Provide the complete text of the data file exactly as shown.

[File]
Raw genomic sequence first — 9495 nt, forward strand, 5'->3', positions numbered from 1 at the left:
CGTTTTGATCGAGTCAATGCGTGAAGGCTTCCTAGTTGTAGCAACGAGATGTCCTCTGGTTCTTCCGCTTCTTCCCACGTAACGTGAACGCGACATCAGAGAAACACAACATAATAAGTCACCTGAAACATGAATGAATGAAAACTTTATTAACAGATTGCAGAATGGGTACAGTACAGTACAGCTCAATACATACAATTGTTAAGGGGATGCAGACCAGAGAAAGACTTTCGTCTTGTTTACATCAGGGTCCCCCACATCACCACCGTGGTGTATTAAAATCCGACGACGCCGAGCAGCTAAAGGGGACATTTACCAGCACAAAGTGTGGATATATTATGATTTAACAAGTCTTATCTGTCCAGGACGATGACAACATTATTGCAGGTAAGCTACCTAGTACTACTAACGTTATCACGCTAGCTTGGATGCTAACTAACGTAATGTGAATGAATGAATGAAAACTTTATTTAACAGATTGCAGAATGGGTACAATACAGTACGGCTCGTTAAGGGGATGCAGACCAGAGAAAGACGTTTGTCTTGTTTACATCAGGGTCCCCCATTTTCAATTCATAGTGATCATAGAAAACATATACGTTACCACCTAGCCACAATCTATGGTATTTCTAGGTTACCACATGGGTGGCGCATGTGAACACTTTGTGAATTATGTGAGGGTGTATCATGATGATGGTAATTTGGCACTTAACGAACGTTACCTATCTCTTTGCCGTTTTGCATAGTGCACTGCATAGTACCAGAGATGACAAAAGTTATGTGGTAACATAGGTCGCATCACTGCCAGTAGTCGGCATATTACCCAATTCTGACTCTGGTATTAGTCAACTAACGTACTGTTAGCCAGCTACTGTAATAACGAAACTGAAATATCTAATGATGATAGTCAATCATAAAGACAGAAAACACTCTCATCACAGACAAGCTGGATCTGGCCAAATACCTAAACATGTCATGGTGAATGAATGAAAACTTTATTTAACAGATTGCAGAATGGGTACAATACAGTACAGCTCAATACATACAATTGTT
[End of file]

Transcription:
Raw genomic sequence first — 9495 nt, forward strand, 5'->3', positions numbered from 1 at the left:
CGTTTTGATCGAGTCAATGCGTGAAGGCTTCCTAGTTGTAGCAACGAGATGTCCTCTGGTTCTTCCGCTTCTTCCCACGTAACGTGAACGCGACATCAGAGAAACACAACATAATAAGTCACCTGAAACATGAATGAATGAAAACTTTATTAACAGATTGCAGAATGGGTACAGTACAGTACAGCTCAATACATACAATTGTTAAGGGGATGCAGACCAGAGAAAGACTTTCGTCTTGTTTACATCAGGGTCCCCCACATCACCACCGTGGTGTATTAAAATCCGACGACGCCGAGCAGCTAAAGGGGACATTTACCAGCACAAAGTGTGGATATATTATGATTTAACAAGTCTTATCTGTCCAGGACGATGACAACATTATTGCAGGTAAGCTACCTAGTACTACTAACGTTATCACGCTAGCTTGGATGCTAACTAACGTAATGTGAATGAATGAATGAAAACTTTATTTAACAGATTGCAGAATGGGTACAATACAGTACGGCTCGTTAAGGGGATGCAGACCAGAGAAAGACGTTTGTCTTGTTTACATCAGGGTCCCCCATTTTCAATTCATAGTGATCATAGAAAACATATACGTTACCACCTAGCCACAATCTATGGTATTTCTAGGTTACCACATGGGTGGCGCATGTGAACACTTTGTGAATTATGTGAGGGTGTATCATGATGATGGTAATTTGGCACTTAACGAACGTTACCTATCTCTTTGCCGTTTTGCATAGTGCACTGCATAGTACCAGAGATGACAAAAGTTATGTGGTAACATAGGTCGCATCACTGCCAGTAGTCGGCATATTACCCAATTCTGACTCTGGTATTAGTCAACTAACGTACTGTTAGCCAGCTACTGTAATAACGAAACTGAAATATCTAATGATGATAGTCAATCATAAAGACAGAAAACACTCTCATCACAGACAAGCTGGATCTGGCCAAATACCTAAACATGTCATGGTGAATGAATGAAAACTTTATTTAACAGATTGCAGAATGGGTACAATACAGTACAGCTCAATACATACAATTGTT